The explanation mentioning API changes is really odd. If a hardware write blocker is implemented on top of a microcontroller, then there should be modified (custom) firmware created using the original one provided by the vendor of the microcontroller. For example, a Tableau T35u write blocker is using an ARM Cortex M3 microcontroller from Texas Instruments, its firmware is based on what Texas Instruments provides to customers. If things change in the original firmware, developers from Guidance Software should notice that in the vendor's source code before they start distributing an update of customized write blocking firmware. If they don't, well, there is no valid reason to blame the API change. Also, what API?

- binarybod
I am not aware of any hardware write blocker that uses Linux or any other OS as a background system (incidentally, wouldn't that make it a 'software' blocker?), there is no need to mount the filesystem at all, I would soon ditch it if it did. All that is needed is a chip (or number of chips) that allow all read operations and disallow ANY writebacks.


Tableau TD3 & TX1 devices are running Linux (these are forensic duplicators, but both are capable of acting as a network-based write blocker, and both have "write blocked" ports).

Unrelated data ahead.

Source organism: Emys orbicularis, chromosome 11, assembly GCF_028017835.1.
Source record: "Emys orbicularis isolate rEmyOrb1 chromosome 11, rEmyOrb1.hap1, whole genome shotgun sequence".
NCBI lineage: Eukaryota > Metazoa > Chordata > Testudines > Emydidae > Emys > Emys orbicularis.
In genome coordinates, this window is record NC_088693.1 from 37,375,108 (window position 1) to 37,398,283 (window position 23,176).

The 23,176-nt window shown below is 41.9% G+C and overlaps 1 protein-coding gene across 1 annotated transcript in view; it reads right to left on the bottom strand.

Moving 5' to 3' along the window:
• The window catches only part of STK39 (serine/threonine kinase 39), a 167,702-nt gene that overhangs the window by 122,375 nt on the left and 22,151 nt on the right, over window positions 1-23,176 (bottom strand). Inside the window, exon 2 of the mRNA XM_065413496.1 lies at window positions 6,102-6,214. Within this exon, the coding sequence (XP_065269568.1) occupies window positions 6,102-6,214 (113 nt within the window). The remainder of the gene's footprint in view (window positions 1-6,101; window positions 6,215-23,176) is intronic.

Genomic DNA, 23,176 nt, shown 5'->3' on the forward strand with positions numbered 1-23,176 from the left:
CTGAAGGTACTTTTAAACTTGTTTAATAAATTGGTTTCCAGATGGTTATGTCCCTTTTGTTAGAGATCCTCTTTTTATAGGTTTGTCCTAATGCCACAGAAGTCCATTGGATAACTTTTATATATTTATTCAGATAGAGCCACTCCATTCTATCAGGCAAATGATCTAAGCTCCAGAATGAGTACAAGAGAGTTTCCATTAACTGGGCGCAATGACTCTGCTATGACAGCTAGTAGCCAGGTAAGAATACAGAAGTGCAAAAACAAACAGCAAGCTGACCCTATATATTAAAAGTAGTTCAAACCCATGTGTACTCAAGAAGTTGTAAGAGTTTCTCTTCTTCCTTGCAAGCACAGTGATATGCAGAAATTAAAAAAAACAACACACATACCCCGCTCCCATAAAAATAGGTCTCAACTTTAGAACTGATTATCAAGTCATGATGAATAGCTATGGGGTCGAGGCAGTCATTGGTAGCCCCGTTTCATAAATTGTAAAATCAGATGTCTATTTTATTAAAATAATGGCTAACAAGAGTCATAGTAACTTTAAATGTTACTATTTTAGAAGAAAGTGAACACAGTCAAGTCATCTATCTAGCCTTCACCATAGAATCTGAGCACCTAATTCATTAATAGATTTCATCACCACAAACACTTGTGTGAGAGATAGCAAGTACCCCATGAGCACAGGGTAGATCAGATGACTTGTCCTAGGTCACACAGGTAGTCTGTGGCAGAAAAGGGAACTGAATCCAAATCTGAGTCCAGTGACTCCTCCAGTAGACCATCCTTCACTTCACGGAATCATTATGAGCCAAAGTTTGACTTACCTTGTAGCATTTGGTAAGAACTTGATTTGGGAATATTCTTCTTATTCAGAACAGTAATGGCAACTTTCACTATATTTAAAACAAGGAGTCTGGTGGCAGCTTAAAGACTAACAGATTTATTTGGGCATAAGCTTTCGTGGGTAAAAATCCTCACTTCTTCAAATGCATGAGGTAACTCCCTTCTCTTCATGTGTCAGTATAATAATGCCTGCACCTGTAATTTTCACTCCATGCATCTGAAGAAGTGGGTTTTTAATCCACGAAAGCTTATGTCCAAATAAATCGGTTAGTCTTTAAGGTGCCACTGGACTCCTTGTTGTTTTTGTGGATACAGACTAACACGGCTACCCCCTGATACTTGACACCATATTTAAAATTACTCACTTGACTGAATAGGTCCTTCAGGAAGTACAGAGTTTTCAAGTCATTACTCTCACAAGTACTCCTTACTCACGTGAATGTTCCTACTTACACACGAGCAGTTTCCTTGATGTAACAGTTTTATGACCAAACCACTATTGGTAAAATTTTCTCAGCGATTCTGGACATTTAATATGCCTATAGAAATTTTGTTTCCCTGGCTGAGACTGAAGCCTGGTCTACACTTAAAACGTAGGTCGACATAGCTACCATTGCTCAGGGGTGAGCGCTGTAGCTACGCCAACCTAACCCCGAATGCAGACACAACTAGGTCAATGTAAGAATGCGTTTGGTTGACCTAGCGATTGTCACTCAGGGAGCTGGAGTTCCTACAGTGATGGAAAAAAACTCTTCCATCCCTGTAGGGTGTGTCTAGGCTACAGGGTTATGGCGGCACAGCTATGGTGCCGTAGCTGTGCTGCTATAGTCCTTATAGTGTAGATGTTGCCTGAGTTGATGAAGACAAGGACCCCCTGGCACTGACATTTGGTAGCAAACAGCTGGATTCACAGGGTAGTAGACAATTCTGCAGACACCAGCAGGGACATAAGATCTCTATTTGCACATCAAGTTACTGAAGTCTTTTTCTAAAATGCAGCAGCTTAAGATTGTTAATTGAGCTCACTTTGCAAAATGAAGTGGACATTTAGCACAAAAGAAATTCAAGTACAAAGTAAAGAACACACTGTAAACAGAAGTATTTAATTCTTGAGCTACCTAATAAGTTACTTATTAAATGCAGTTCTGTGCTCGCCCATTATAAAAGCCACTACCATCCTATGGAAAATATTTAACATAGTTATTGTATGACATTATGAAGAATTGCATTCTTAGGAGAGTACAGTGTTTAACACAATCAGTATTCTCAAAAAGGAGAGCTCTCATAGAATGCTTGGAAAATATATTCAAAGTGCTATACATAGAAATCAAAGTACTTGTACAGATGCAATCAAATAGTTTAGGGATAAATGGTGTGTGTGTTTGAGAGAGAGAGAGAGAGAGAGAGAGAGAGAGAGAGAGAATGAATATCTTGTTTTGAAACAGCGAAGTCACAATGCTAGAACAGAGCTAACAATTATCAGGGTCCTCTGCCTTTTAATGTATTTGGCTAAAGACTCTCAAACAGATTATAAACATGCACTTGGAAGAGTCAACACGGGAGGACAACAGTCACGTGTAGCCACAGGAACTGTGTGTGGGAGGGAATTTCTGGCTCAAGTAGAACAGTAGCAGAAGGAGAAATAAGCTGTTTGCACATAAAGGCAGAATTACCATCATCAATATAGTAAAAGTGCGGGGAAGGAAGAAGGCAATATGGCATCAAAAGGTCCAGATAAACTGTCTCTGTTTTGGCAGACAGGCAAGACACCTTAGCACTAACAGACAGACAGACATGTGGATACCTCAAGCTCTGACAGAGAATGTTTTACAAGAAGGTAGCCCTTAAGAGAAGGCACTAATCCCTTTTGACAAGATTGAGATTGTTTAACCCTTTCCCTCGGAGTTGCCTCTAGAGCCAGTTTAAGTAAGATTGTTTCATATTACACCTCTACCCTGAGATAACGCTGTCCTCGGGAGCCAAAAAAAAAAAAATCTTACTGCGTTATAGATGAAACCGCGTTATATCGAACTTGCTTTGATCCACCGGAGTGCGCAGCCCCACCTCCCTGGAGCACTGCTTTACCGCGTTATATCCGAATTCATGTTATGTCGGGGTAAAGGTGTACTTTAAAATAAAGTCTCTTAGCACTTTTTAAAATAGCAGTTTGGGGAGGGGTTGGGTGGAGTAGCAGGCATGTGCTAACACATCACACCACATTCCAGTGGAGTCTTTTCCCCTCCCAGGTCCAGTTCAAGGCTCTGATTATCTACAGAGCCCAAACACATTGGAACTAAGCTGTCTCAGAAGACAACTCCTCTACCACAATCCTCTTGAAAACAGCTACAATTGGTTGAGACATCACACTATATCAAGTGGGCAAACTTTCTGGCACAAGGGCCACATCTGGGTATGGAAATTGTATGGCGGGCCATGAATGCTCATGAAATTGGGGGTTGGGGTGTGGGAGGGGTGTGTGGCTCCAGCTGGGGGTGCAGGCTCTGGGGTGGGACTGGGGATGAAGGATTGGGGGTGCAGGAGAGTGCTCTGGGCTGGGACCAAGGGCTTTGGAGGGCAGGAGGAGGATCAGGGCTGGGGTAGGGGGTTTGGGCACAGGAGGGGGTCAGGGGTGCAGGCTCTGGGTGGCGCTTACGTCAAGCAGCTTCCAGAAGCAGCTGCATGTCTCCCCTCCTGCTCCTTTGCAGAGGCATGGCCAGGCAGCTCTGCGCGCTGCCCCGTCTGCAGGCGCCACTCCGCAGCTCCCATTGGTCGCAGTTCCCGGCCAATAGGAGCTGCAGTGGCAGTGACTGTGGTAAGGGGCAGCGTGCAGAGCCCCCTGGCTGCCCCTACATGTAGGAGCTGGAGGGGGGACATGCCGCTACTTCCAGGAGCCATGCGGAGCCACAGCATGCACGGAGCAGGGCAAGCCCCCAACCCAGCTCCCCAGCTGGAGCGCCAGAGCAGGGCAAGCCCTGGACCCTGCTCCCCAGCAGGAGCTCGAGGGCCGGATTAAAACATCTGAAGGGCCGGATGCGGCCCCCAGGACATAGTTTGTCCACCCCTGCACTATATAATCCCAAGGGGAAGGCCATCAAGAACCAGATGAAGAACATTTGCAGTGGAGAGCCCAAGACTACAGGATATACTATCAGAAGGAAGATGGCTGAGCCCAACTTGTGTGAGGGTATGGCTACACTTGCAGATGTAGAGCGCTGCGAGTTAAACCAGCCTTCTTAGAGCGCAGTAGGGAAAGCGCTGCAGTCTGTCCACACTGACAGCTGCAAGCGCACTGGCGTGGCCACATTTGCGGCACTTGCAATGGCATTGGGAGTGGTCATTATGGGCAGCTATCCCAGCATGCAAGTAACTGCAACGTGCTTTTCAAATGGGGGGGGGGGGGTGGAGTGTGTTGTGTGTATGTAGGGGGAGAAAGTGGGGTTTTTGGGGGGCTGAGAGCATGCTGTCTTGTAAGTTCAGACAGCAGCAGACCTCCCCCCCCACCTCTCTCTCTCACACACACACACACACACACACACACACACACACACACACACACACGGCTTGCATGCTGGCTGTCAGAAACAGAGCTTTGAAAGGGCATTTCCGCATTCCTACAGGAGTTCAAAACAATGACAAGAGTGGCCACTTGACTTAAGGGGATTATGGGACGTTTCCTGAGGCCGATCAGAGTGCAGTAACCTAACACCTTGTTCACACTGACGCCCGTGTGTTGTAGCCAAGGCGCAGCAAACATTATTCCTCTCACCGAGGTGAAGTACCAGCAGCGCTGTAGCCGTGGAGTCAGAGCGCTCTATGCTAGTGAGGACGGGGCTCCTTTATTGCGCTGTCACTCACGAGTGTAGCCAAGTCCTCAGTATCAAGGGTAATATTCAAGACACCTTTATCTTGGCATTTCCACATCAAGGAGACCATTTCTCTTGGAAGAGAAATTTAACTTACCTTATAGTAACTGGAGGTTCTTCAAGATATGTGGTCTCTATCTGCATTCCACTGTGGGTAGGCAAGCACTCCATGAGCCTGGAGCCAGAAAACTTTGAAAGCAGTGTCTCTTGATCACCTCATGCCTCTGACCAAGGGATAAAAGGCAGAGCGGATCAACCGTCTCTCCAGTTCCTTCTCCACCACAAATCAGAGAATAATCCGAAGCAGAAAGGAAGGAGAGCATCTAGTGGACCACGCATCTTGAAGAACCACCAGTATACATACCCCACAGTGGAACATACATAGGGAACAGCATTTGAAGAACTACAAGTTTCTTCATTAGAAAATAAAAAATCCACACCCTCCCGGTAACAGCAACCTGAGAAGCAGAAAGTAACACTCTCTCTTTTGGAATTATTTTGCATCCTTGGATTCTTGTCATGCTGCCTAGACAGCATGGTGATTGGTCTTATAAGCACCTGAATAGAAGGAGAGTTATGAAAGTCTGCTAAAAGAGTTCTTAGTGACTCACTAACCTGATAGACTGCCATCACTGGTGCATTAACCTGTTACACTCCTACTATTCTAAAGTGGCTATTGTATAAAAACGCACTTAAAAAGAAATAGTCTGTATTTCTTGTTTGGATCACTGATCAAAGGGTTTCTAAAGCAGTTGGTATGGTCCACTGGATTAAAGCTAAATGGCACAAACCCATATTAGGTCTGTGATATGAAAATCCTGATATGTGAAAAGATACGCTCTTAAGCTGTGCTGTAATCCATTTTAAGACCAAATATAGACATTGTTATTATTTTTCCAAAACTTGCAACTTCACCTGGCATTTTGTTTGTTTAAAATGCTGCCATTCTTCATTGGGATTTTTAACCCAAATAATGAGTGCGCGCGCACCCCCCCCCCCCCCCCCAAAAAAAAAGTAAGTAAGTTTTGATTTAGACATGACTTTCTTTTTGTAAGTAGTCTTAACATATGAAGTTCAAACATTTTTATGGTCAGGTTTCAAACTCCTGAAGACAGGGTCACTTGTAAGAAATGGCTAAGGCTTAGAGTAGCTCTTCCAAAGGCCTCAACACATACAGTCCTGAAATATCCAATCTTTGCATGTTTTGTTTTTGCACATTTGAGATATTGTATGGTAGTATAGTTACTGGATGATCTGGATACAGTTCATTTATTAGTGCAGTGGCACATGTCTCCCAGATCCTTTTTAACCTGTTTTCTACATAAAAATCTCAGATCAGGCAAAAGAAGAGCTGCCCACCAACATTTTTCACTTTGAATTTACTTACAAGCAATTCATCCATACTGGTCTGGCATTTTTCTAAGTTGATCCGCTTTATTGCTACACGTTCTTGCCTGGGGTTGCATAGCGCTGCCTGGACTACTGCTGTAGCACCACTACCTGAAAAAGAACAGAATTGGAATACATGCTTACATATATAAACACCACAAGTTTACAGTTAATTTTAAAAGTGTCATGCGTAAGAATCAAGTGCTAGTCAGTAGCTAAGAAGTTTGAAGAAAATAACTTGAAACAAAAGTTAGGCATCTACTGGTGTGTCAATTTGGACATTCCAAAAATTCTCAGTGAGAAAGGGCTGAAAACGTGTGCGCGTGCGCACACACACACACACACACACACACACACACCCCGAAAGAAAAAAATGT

Tableau T356789iu devices are running Linux (this model is a pure write blocker).

- binarybod
Bottom line - both have to be taken on faith unless you have lots of expensive equipment to PROVE that under all circumstances there are no writebacks. I used hardware writeblockers for many years without any problem. I used software write blocking too when I had to, though I had less success with this (mainly due to having occasional fat fingers and/or being slow of thought Wink ).


And I saw a Tableau TD3 device writing to a drive attached to a "write blocked" port. Also, I saw a Tableau T356789iu device blocking perfectly legal and usual read requests. A "reputational stake" is pretty bad here (but things may change since I found my software write blocking patch implemented in Tableau TX1 Very Happy ).  

thefuf
Senior Member